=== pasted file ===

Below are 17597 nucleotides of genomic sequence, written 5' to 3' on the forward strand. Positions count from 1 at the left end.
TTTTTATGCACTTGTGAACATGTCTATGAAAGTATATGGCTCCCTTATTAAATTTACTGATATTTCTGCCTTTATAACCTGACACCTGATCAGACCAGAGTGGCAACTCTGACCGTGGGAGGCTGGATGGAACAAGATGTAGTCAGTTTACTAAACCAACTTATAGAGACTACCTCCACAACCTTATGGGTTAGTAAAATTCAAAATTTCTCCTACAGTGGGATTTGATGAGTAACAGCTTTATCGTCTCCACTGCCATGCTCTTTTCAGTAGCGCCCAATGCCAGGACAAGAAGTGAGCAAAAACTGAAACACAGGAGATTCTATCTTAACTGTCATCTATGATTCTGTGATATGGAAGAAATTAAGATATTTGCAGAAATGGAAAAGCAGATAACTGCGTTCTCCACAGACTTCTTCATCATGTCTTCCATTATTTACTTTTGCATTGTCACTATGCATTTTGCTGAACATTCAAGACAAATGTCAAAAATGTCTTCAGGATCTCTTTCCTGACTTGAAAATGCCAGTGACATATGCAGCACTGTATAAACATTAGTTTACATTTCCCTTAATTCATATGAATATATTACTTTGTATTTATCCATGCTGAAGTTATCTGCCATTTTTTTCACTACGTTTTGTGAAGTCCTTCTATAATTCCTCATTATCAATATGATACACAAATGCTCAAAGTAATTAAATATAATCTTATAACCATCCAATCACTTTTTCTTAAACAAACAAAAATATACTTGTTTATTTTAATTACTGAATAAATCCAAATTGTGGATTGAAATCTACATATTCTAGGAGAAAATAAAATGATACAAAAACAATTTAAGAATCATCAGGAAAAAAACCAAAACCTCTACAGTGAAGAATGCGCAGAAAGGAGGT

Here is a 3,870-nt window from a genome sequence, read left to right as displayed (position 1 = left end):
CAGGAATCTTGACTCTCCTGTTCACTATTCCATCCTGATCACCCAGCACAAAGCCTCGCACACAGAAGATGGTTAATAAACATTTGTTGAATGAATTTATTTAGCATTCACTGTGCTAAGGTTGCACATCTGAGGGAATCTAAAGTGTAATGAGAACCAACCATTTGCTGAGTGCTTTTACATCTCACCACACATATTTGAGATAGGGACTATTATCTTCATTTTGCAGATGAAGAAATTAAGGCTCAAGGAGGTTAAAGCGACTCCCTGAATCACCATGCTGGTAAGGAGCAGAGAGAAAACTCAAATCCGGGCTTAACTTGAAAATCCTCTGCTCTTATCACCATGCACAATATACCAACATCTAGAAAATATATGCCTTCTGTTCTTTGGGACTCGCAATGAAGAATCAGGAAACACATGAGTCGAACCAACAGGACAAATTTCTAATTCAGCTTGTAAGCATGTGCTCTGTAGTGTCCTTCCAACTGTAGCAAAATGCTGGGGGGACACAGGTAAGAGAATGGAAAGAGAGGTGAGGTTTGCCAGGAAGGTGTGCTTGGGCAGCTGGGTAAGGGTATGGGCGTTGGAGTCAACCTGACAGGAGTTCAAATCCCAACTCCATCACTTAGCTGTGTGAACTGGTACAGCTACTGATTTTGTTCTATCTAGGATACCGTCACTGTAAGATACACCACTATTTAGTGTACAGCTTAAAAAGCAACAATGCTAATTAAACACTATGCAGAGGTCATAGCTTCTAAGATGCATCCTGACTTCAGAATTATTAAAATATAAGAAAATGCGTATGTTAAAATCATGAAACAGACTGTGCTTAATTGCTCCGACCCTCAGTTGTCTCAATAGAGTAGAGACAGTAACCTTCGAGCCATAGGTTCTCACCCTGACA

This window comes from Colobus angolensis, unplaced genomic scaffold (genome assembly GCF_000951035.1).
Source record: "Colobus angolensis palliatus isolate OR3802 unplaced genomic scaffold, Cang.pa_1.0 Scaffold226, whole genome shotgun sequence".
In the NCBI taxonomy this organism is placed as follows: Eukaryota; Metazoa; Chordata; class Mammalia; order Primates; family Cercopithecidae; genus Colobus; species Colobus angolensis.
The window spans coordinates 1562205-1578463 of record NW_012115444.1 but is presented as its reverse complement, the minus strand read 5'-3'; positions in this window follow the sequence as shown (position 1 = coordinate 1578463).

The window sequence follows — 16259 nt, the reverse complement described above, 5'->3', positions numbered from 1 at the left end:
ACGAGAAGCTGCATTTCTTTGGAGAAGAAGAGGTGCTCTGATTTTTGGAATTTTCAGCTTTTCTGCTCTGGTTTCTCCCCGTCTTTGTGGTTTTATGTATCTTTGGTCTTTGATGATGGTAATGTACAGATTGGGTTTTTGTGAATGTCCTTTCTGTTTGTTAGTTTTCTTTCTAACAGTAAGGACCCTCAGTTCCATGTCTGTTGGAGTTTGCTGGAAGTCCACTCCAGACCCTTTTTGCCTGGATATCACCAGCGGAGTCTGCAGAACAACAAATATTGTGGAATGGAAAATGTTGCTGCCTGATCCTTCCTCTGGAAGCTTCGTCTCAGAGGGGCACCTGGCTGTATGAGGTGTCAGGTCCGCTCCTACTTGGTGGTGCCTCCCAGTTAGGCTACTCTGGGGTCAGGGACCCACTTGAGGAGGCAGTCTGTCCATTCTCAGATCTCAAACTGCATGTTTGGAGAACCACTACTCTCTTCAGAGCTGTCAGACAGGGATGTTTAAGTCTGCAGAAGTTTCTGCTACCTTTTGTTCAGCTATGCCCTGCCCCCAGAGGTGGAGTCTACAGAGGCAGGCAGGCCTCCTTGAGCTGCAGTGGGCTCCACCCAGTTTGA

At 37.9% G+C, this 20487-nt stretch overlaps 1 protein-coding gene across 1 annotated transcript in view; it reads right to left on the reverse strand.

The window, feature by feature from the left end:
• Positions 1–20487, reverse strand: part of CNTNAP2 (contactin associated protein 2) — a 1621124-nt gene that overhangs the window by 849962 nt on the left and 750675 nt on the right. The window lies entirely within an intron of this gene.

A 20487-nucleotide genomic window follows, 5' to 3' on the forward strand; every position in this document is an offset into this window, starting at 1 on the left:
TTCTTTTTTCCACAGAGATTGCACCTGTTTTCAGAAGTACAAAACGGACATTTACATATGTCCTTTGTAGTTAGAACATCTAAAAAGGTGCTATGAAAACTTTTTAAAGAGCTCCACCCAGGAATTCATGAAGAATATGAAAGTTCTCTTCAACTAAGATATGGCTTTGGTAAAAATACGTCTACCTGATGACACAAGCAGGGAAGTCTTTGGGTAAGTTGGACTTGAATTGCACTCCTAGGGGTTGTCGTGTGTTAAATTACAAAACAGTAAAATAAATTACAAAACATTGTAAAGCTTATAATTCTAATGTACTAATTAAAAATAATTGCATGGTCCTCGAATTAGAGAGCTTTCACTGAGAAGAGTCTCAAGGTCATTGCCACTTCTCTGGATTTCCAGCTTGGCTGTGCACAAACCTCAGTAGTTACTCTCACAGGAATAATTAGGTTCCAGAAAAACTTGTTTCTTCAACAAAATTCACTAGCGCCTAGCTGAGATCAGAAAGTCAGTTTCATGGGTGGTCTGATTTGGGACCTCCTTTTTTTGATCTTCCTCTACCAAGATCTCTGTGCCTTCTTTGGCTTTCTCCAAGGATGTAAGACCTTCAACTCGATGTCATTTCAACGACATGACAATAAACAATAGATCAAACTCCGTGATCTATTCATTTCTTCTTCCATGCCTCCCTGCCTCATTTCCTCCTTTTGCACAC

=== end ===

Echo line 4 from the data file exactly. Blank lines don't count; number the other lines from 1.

CAGGAATCTTGACTCTCCTGTTCACTATTCCATCCTGATCACCCAGCACAAAGCCTCGCACACAGAAGATGGTTAATAAACATTTGTTGAATGAATTTATTTAGCATTCACTGTGCTAAGGTTGCACATCTGAGGGAATCTAAAGTGTAATGAGAACCAACCATTTGCTGAGTGCTTTTACATCTCACCACACATATTTGAGATAGGGACTATTATCTTCATTTTGCAGATGAAGAAATTAAGGCTCAAGGAGGTTAAAGCGACTCCCTGAATCACCATGCTGGTAAGGAGCAGAGAGAAAACTCAAATCCGGGCTTAACTTGAAAATCCTCTGCTCTTATCACCATGCACAATATACCAACATCTAGAAAATATATGCCTTCTGTTCTTTGGGACTCGCAATGAAGAATCAGGAAACACATGAGTCGAACCAACAGGACAAATTTCTAATTCAGCTTGTAAGCATGTGCTCTGTAGTGTCCTTCCAACTGTAGCAAAATGCTGGGGGGACACAGGTAAGAGAATGGAAAGAGAGGTGAGGTTTGCCAGGAAGGTGTGCTTGGGCAGCTGGGTAAGGGTATGGGCGTTGGAGTCAACCTGACAGGAGTTCAAATCCCAACTCCATCACTTAGCTGTGTGAACTGGTACAGCTACTGATTTTGTTCTATCTAGGATACCGTCACTGTAAGATACACCACTATTTAGTGTACAGCTTAAAAAGCAACAATGCTAATTAAACACTATGCAGAGGTCATAGCTTCTAAGATGCATCCTGACTTCAGAATTATTAAAATATAAGAAAATGCGTATGTTAAAATCATGAAACAGACTGTGCTTAATTGCTCCGACCCTCAGTTGTCTCAATAGAGTAGAGACAGTAACCTTCGAGCCATAGGTTCTCACCCTGACA